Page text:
Healthcare legislation, policy and strategy often are driven by numbers. If the statistics and estimates used to guide the debate are off base, expect the unexpected.
A couple of recent cases-President Clinton's welfare reform package and HCFA's report that future healthcare spending will be much less than previously projected-underscore the need for truth in packaging when measuring and analyzing healthcare costs. At the very least, healthcare forecasts should come with appropriate warnings and disclaimers.
Many of the statistical shenanigans take place in Washington, where lawmakers and regulators rely on information to reform and refine the $1.2 trillion healthcare industry.
Nobody takes a back seat to Clinton when it comes to hyping the benefits and pooh-poohing the costs of his pet healthcare projects. That's why it came as no big surprise when the Congressional Budget Office said the president's plan to reform Medicare, including a sweet prescription drug benefit, would cost far more than the administration estimated.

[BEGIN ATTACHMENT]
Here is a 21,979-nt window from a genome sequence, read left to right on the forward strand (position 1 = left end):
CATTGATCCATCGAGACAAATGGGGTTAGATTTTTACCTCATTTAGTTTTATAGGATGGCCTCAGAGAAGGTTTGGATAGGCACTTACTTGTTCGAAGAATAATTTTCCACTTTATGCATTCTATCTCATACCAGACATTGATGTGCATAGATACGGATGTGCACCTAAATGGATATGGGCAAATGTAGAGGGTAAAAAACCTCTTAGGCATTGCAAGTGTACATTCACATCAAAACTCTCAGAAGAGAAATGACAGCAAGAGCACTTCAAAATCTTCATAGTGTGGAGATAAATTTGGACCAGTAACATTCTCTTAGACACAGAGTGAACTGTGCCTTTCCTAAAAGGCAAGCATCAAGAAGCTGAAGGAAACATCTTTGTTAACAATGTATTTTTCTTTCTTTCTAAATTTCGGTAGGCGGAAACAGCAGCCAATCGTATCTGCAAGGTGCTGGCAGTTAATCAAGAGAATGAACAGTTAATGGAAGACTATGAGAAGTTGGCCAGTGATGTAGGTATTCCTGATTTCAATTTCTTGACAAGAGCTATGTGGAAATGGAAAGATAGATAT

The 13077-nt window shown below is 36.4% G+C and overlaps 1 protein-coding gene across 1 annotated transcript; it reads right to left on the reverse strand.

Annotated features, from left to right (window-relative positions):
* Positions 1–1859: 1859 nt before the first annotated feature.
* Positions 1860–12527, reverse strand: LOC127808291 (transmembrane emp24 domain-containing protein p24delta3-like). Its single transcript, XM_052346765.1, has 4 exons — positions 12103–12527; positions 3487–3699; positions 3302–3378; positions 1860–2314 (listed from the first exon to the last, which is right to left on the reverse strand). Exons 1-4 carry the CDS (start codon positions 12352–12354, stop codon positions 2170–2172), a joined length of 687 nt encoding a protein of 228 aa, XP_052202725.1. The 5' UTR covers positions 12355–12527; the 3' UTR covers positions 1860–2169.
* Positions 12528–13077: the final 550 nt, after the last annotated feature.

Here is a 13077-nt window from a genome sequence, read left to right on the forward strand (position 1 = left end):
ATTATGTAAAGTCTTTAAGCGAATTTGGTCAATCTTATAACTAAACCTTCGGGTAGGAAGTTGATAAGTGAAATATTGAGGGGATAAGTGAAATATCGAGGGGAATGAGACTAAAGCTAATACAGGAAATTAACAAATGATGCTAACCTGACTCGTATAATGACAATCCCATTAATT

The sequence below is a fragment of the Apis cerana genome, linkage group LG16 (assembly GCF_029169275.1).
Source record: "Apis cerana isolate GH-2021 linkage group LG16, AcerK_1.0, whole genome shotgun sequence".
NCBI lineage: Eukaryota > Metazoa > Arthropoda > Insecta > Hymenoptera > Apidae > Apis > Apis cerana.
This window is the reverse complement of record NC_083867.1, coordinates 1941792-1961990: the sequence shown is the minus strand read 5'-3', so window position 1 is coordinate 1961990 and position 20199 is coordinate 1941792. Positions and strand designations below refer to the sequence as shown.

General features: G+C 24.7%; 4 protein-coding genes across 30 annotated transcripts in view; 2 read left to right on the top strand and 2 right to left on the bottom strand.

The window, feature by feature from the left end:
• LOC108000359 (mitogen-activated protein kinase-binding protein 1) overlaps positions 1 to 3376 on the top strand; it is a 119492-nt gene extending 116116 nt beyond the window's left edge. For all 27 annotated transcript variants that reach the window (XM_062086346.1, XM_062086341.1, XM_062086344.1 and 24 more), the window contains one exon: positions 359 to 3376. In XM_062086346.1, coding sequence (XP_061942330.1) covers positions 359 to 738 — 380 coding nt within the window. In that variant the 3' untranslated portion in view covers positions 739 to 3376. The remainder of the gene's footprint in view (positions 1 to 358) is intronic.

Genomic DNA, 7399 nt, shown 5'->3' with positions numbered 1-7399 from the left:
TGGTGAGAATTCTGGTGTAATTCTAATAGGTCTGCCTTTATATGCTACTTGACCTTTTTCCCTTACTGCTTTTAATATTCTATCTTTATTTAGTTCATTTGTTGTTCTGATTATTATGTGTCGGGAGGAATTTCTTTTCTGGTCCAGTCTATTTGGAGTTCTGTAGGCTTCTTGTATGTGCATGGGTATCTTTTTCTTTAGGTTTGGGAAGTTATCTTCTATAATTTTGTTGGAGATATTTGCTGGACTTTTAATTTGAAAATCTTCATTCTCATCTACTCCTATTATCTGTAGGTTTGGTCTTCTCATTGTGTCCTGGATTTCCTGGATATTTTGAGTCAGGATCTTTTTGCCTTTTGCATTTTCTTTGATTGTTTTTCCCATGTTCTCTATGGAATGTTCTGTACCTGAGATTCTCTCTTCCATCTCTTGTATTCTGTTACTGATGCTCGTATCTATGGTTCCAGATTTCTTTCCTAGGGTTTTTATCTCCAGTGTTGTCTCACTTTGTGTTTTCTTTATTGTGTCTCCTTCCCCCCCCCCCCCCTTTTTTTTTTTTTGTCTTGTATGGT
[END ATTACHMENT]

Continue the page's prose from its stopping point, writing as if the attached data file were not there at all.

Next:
Although the administration put the 10-year price tag of the healthcare package at $46 billion, the CBO said it would cost at least $111 billion. But why quibble over a mere $65 billion?
The timing of statistical reports also can bolster or crush a political strategy. Healthcare providers are hoping to capitalize on a recent HCFA forecast that tempers previous projections of skyrocketing healthcare spending in the coming decade (July 26, p. 3).
Total expenditures from 1999 to 2007 are expected to reach $14.5 trillion, some $152 billion less than the government projected last fall.
The revision can help providers in two ways. First, it shows that the Balanced Budget Act of 1997 has slowed Medicare spending more than expected. Second, it helps build the case that hospitals and other providers need relief from the budget act stranglehold.
Unfortunately, this latest HCFA report has drawn little fanfare, whereas the earlier projection of higher spending got prominent media coverage. Now it's up to providers and their lobbyists to seize this statistical opportunity by putting the numbers in proper perspective.